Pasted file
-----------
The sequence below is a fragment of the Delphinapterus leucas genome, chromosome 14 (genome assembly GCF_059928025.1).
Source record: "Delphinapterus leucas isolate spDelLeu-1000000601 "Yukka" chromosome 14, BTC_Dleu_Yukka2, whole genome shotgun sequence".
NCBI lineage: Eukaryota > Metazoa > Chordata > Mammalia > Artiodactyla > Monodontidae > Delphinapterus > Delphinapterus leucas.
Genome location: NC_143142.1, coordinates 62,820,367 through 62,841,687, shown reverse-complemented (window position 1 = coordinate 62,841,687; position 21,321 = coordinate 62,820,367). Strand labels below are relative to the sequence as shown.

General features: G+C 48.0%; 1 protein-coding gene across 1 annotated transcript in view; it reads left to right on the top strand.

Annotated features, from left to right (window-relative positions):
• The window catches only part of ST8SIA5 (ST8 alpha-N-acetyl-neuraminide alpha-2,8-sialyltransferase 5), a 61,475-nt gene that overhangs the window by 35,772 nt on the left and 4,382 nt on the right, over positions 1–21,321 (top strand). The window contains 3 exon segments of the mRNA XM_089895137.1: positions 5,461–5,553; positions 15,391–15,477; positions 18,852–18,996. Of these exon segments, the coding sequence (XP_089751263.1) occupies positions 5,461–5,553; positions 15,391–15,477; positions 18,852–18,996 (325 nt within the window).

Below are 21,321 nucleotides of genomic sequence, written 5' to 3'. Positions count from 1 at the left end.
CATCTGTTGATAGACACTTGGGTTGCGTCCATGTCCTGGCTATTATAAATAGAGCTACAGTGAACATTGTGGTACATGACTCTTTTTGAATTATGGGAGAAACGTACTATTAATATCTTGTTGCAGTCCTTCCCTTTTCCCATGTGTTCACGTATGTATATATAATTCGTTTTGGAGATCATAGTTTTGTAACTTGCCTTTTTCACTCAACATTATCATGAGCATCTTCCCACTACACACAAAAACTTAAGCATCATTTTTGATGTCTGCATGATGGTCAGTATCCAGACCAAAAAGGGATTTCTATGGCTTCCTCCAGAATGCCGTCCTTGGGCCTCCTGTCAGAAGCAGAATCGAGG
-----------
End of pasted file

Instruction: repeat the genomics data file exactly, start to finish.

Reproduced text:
The sequence below is a fragment of the Delphinapterus leucas genome, chromosome 14 (genome assembly GCF_059928025.1).
Source record: "Delphinapterus leucas isolate spDelLeu-1000000601 "Yukka" chromosome 14, BTC_Dleu_Yukka2, whole genome shotgun sequence".
NCBI lineage: Eukaryota > Metazoa > Chordata > Mammalia > Artiodactyla > Monodontidae > Delphinapterus > Delphinapterus leucas.
Genome location: NC_143142.1, coordinates 62,820,367 through 62,841,687, shown reverse-complemented (window position 1 = coordinate 62,841,687; position 21,321 = coordinate 62,820,367). Strand labels below are relative to the sequence as shown.

General features: G+C 48.0%; 1 protein-coding gene across 1 annotated transcript in view; it reads left to right on the top strand.

Annotated features, from left to right (window-relative positions):
• The window catches only part of ST8SIA5 (ST8 alpha-N-acetyl-neuraminide alpha-2,8-sialyltransferase 5), a 61,475-nt gene that overhangs the window by 35,772 nt on the left and 4,382 nt on the right, over positions 1–21,321 (top strand). The window contains 3 exon segments of the mRNA XM_089895137.1: positions 5,461–5,553; positions 15,391–15,477; positions 18,852–18,996. Of these exon segments, the coding sequence (XP_089751263.1) occupies positions 5,461–5,553; positions 15,391–15,477; positions 18,852–18,996 (325 nt within the window).

Below are 21,321 nucleotides of genomic sequence, written 5' to 3'. Positions count from 1 at the left end.
CATCTGTTGATAGACACTTGGGTTGCGTCCATGTCCTGGCTATTATAAATAGAGCTACAGTGAACATTGTGGTACATGACTCTTTTTGAATTATGGGAGAAACGTACTATTAATATCTTGTTGCAGTCCTTCCCTTTTCCCATGTGTTCACGTATGTATATATAATTCGTTTTGGAGATCATAGTTTTGTAACTTGCCTTTTTCACTCAACATTATCATGAGCATCTTCCCACTACACACAAAAACTTAAGCATCATTTTTGATGTCTGCATGATGGTCAGTATCCAGACCAAAAAGGGATTTCTATGGCTTCCTCCAGAATGCCGTCCTTGGGCCTCCTGTCAGAAGCAGAATCGAGG